Q583976

List of Campus Novel Books and Works : Vote for your favorites.

List of Campus Novel Books and Works   : Vote for your favorites.

A campus novel, also known as an academic novel, is a novel whose main action is set in and around the campus of a university. The genre in its current form dates back to the early 1950s. The Groves of Academe by Mary McCarthy, published in 1952, is often quoted as the earliest example, although in Faculty Towers: The Academic Novel and Its Discontents, Elaine Showalter discusses C. P. Snow's The Masters, of the previous year, and several earlier novels have an academic setting and the same characteristics, such as Willa Cather's The Professor's House of 1925, Régis Messac's Smith Conundrum first published between 1928 and 1931 and Dorothy L. Sayers' Gaudy Night of 1935 (see below).

Many well-known campus novels, such as Kingsley Amis's Lucky Jim and those of David Lodge, are comic or satirical, often counterpointing intellectual pretensions and human weaknesses. Some, however, attempt a serious treatment of university life; examples include C. P. Snow's The Masters, J. M. Coetzee's Disgrace, Philip Roth's The Human Stain, and Norene Moskalski's Nocturne, Opus 1: Sea Foam. The novels are usually told from the viewpoint of a faculty member (e.g., Lucky Jim) or the viewpoint of a student (e.g., Tom Wolfe's I Am Charlotte Simmons). Novels such as Evelyn Waugh's Brideshead Revisited that focus on students rather than faculty are often considered to belong to a distinct genre, sometimes termed varsity novels.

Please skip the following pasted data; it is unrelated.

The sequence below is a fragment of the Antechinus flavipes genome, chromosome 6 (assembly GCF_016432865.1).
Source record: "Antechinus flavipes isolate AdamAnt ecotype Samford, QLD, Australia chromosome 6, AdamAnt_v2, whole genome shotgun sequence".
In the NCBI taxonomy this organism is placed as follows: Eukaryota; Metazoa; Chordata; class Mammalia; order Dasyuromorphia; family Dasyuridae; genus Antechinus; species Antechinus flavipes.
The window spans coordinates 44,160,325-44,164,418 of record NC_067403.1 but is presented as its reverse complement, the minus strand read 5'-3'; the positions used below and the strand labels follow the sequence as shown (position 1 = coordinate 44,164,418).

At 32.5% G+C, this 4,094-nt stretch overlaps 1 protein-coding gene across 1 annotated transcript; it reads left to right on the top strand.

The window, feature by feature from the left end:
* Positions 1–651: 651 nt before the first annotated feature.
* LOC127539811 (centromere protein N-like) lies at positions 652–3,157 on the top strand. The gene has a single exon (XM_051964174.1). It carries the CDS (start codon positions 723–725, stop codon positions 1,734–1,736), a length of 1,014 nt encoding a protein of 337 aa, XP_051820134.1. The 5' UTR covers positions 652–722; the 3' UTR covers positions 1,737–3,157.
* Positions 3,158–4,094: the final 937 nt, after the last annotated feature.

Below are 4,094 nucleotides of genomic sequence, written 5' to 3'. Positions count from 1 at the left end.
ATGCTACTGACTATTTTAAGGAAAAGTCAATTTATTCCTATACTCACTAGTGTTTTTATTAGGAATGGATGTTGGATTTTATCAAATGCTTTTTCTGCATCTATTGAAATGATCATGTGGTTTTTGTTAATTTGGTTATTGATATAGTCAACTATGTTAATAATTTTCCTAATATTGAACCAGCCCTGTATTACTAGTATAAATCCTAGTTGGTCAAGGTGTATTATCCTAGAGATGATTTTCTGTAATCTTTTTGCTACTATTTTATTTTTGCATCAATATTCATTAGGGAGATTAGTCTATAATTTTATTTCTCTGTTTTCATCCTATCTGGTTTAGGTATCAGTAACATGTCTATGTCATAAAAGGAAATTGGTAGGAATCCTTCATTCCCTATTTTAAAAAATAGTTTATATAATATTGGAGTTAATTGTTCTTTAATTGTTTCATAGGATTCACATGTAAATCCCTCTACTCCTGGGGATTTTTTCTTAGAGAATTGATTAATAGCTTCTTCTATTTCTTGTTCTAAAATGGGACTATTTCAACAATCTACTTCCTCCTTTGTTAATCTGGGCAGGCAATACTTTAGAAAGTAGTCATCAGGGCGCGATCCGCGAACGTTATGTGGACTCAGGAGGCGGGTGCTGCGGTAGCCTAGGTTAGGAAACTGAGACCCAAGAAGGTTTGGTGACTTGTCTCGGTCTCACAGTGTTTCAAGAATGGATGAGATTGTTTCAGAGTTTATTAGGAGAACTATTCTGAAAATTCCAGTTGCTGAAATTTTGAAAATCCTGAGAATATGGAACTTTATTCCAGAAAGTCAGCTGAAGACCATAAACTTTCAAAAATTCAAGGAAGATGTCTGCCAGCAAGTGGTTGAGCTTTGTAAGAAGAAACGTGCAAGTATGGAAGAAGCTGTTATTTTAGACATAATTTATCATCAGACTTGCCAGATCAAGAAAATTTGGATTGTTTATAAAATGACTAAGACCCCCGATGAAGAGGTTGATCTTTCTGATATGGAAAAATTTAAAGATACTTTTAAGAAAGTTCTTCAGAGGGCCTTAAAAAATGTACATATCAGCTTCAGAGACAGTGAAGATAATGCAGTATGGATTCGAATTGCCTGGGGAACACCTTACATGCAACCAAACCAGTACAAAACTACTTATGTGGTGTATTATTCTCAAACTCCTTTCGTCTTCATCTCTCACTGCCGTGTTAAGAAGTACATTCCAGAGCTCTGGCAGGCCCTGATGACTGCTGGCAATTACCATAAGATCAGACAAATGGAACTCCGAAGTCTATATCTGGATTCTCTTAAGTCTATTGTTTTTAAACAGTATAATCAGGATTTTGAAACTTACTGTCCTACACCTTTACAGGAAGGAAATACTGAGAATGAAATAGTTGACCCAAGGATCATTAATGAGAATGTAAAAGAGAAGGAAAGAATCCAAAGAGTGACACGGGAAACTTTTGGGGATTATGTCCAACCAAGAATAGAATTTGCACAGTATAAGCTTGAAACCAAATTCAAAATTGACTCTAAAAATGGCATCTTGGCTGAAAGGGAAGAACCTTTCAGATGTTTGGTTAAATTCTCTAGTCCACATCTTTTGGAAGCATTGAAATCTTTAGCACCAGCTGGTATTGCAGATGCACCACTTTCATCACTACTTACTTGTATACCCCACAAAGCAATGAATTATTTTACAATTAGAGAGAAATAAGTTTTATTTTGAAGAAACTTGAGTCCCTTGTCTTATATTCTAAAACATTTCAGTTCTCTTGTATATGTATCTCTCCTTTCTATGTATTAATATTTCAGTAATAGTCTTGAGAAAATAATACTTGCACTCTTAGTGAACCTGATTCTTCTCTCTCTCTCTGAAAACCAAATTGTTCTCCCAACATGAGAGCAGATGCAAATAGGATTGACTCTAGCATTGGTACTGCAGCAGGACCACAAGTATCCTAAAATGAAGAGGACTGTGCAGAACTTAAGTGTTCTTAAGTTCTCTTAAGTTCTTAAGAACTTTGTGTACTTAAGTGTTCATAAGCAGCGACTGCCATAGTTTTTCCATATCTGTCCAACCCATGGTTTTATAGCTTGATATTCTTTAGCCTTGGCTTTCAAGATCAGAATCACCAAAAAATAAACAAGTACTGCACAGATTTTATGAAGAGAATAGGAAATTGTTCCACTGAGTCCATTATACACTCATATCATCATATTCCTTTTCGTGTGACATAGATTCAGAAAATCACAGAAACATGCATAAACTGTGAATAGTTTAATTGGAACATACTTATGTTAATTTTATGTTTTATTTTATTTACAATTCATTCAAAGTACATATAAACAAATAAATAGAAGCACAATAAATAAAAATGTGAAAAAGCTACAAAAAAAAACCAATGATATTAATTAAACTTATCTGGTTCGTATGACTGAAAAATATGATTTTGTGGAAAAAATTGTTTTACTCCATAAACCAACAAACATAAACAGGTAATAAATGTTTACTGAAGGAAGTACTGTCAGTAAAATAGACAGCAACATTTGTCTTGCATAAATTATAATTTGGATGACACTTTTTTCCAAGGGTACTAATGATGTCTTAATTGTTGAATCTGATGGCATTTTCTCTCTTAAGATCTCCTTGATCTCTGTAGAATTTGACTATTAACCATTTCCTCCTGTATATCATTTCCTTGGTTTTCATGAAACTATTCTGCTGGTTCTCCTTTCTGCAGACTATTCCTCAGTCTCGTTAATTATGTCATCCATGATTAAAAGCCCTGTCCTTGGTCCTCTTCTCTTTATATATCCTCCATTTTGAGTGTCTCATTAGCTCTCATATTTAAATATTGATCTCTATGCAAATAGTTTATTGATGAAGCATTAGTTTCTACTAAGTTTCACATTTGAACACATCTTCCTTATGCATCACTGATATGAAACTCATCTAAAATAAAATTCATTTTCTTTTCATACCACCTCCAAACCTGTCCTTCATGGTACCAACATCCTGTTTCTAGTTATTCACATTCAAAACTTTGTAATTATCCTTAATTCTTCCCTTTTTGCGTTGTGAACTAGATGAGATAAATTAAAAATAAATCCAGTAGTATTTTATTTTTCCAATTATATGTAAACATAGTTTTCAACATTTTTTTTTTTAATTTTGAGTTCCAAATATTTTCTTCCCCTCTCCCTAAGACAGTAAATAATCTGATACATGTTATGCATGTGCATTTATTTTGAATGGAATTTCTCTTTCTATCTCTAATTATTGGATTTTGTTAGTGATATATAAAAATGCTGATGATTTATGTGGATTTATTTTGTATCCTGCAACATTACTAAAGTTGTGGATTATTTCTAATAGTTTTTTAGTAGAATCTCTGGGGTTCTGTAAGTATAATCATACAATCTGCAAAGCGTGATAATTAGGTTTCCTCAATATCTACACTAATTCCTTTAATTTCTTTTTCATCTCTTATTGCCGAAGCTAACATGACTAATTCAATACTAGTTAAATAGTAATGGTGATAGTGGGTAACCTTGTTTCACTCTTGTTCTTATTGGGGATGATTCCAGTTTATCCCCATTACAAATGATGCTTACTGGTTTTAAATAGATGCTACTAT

A subgenre is the campus murder mystery, where the closed university setting substitutes for the country house of Golden Age detective novels; examples include Dorothy L. Sayers' Gaudy Night, Edmund Crispin's Gervase Fen mysteries, Carolyn Gold Heilbrun's Kate Fansler mysteries and Colin Dexter's The Silent World of Nicholas Quinn.

 Read more...
 
 
 
Votes cast on this list:
Up-Votes: 0
Down-Votes: 0
Views: 3432
 
Best-Votes: 0
Worst-Votes: 0
Total Votes: 0
 
comments powered by Disqus
 

Voting Rules

  • You can vote up or down. Please always consider the context when voting, e.g. a song should be voted up or down with respect to the other songs contained on the album, an actor's performance in comparison with other actors in the same movie, a book with respect to other books by the same author or within the same genre.
  • A vote can be cancelled by simply clicking the opposite vote within 24 hours. You can then vote again on the same item.
  • Each user has one vote per item within a specific list every 24 hours. After 24 hours you can vote again on the same item within the same list.
  • You can vote on as many items as you like within a list or on the same item if it's part of another list. For example, you can vote David Bowie up or down on the list of pop music artists as well as on the list of indie rock artists and on the list of rock music artists. etc.
  • Happy Voting!